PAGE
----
Globular clusters are a tight aggregation of hundreds of thousands to millions of stars. They are very old, devoid of gas, and have stellar populations that share the same age and chemical composition. To give you an idea of how old these systems are, it’s known that the Milky Way's globular clusters have ages ranging from 10-15 billion years. This means that these clusters could be relics of the formation of the Milky Way itself!
Empirical observations show that globular cluster luminosities are roughly proportional to the stellar mass of their host galaxy, which suggests that the formation of globular clusters and galaxies are related. However, how they are related is currently not well understood.
Although globular clusters are interesting in their own right, and can fill many books, I'm particularly interested in what they can tell us about galaxy evolution. There are two competing theories about cluster formation, with different implications about galactic evolution depending on which model is correct:
My suspicion is that clusters form in both these ways. The question, then, is which of these processes dominate cluster formation?
If Model 1 is correct, then the large star formation processes that produced globular clusters must have ceased a long time ago. Could this give us information about how galaxies evolved in the young universe? What would give rise to such vigorous star formation in the past, but not today?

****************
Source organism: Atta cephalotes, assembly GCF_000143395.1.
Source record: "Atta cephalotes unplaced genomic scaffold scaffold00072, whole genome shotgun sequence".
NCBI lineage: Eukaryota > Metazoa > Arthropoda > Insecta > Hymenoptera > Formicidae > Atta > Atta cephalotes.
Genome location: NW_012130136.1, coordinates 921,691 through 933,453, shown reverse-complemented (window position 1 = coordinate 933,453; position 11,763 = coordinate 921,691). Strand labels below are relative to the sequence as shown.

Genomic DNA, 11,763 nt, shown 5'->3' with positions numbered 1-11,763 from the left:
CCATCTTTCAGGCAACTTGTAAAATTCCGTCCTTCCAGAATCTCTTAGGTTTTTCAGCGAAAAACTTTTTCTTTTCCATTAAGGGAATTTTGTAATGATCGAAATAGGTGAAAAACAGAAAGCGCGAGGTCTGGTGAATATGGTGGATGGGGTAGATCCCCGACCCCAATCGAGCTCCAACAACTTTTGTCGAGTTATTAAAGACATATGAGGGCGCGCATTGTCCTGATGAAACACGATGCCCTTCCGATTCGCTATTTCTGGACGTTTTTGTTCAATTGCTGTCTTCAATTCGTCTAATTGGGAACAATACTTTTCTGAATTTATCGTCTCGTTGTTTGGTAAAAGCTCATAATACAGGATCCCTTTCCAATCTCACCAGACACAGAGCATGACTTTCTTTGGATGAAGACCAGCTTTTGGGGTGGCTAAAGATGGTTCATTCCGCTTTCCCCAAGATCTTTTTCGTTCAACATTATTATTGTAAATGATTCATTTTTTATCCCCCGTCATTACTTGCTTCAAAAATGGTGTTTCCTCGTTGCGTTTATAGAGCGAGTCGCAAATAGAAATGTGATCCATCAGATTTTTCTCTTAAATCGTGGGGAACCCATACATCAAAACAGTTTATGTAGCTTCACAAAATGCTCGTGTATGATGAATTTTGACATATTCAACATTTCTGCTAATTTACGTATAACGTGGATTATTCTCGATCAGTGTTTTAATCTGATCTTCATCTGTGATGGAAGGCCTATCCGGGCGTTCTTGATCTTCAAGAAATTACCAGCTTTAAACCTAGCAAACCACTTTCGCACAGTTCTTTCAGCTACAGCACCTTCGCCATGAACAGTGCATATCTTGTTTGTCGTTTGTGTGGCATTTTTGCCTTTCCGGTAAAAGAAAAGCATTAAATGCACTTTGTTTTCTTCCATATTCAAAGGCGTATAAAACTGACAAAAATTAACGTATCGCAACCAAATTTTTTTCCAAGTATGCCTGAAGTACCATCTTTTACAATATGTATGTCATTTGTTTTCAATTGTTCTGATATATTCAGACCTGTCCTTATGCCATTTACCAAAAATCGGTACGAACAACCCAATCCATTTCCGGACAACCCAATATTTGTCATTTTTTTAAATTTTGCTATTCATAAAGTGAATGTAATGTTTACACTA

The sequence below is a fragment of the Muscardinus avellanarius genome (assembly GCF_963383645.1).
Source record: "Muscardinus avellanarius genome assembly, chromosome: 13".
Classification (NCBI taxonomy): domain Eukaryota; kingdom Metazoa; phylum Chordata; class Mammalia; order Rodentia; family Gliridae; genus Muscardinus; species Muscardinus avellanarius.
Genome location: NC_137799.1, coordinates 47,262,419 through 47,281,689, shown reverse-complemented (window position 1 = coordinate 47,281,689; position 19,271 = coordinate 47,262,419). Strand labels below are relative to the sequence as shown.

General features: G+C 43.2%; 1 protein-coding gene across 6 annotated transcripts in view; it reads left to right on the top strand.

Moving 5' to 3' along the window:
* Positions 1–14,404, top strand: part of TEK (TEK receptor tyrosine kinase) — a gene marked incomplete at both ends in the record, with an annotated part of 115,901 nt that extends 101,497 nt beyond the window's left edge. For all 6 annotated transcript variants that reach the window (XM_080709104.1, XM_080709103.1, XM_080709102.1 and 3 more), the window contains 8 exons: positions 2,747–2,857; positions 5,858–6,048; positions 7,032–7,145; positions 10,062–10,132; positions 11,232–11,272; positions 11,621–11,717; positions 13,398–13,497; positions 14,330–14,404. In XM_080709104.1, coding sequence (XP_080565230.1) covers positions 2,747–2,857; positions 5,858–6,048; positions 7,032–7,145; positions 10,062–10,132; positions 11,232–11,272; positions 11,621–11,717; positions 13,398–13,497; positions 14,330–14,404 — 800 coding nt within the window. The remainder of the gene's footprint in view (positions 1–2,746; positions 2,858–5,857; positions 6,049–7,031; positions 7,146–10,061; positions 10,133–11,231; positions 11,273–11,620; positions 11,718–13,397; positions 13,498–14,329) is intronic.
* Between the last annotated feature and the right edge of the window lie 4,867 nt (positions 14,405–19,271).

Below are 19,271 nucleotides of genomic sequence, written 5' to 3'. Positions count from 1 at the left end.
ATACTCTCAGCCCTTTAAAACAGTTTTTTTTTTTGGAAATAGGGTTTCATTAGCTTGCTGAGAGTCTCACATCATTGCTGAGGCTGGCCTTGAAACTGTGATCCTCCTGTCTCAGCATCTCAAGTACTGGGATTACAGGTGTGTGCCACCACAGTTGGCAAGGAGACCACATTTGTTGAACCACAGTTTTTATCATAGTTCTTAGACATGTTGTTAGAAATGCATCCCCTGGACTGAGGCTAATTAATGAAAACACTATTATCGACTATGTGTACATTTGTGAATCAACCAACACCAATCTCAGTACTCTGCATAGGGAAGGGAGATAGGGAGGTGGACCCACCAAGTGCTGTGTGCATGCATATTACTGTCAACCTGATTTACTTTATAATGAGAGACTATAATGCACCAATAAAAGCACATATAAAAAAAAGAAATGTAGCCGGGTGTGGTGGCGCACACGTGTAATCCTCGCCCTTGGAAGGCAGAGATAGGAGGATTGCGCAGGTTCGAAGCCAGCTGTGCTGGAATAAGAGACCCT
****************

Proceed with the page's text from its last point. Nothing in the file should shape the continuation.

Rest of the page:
If Model 2 is correct, could we then infer the metallities and kinematics of progenitor galaxies? What kinds of progenitor galaxies merged to form the large galaxies we see today? Is it possible large galaxies formed from a couple of gas-rich mergers? In that case, we'd expect to see over densities in globular cluster populations. Or, do large galaxies form from many mergers? If this is the case, the gases in the progenitor galaxies may have been used up in star formation from the multiple merging events, which could effectively deplete the materials needed for cluster formation. Perhaps this could provide another avenue to study the poorly understood physics of galactic mergers in general, such as gas heating and cooling, feedback from star formation, and the complex interplay between them.
I do not have the spectroscopy needed to date globular clusters, or to distinguish between different populations. However, I do have survey data of a large number of galaxies (on the order of thousands) from the Spitzer Space Telescope. I plan on looking at globular cluster populations to see if there are any over densities, and if so, what those over densities are related to. I do have some candidates that look promising, but at this point, it's too early to tell. Automating the detection and data reduction process has been difficult these past few months, but the prize is well worth the effort: a glimpse into galactic history.
Note: All of these images (except the top one of M80, which I jacked off of Wikipedia) come from the work of West, Cote, Marzke, and Jordan. They wrote a wonderful review paper in Nature on this very topic. If you're interested, I suggest you click here: